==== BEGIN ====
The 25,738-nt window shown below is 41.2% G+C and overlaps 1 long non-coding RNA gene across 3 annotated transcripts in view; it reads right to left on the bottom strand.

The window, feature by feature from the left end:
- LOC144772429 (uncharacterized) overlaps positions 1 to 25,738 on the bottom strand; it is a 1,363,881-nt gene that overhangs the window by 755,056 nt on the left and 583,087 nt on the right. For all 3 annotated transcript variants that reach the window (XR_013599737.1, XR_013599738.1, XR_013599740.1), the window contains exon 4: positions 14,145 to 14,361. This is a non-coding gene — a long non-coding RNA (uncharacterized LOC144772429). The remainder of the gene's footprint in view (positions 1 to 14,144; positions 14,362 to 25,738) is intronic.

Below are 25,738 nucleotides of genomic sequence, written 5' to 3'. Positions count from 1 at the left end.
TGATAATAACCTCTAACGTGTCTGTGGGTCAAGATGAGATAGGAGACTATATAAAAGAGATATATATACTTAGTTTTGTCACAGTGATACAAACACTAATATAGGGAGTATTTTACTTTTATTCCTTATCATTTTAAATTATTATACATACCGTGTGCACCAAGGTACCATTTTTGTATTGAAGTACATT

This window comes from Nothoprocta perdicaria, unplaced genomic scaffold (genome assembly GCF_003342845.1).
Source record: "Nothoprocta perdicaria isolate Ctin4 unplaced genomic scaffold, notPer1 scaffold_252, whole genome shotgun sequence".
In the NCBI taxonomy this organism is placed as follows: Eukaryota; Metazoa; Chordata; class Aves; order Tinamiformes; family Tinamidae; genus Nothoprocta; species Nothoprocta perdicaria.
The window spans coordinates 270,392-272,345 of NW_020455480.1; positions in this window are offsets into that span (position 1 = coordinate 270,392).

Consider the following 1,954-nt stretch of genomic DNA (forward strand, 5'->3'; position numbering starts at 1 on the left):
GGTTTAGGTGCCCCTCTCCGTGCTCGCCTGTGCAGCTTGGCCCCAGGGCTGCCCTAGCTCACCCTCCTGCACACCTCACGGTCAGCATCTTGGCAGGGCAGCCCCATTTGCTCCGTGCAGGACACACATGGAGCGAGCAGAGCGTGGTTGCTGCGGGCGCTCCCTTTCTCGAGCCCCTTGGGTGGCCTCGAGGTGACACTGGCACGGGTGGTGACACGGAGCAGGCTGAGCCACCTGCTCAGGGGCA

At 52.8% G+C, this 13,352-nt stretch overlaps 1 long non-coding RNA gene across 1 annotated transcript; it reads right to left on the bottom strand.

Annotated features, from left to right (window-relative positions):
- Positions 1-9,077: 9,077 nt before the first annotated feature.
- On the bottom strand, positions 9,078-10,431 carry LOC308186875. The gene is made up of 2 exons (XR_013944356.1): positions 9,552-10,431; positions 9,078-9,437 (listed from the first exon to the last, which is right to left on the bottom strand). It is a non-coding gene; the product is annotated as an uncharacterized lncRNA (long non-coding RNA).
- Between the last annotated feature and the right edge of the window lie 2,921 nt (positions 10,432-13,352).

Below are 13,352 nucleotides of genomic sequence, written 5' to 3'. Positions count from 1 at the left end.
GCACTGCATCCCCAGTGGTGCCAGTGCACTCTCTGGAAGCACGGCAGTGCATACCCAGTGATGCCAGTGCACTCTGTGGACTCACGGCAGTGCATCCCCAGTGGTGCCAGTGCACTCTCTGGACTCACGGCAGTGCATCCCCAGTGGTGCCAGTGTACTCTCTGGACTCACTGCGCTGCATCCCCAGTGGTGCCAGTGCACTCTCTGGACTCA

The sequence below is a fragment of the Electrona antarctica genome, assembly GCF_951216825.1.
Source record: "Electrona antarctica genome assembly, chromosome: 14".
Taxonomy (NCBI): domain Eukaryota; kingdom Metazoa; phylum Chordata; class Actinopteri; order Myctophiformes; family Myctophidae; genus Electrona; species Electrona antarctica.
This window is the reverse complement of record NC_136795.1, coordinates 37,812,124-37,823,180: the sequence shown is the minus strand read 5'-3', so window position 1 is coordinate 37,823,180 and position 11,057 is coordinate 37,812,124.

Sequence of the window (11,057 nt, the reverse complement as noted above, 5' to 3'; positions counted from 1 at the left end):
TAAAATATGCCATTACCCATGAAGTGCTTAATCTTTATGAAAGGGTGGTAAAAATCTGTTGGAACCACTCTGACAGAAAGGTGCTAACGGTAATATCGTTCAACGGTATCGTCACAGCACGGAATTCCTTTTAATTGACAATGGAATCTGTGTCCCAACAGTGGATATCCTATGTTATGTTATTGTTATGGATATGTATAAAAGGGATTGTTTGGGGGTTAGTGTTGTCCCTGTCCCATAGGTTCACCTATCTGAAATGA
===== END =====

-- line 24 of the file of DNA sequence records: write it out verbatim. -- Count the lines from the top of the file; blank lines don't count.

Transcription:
TAAAATATGCCATTACCCATGAAGTGCTTAATCTTTATGAAAGGGTGGTAAAAATCTGTTGGAACCACTCTGACAGAAAGGTGCTAACGGTAATATCGTTCAACGGTATCGTCACAGCACGGAATTCCTTTTAATTGACAATGGAATCTGTGTCCCAACAGTGGATATCCTATGTTATGTTATTGTTATGGATATGTATAAAAGGGATTGTTTGGGGGTTAGTGTTGTCCCTGTCCCATAGGTTCACCTATCTGAAATGA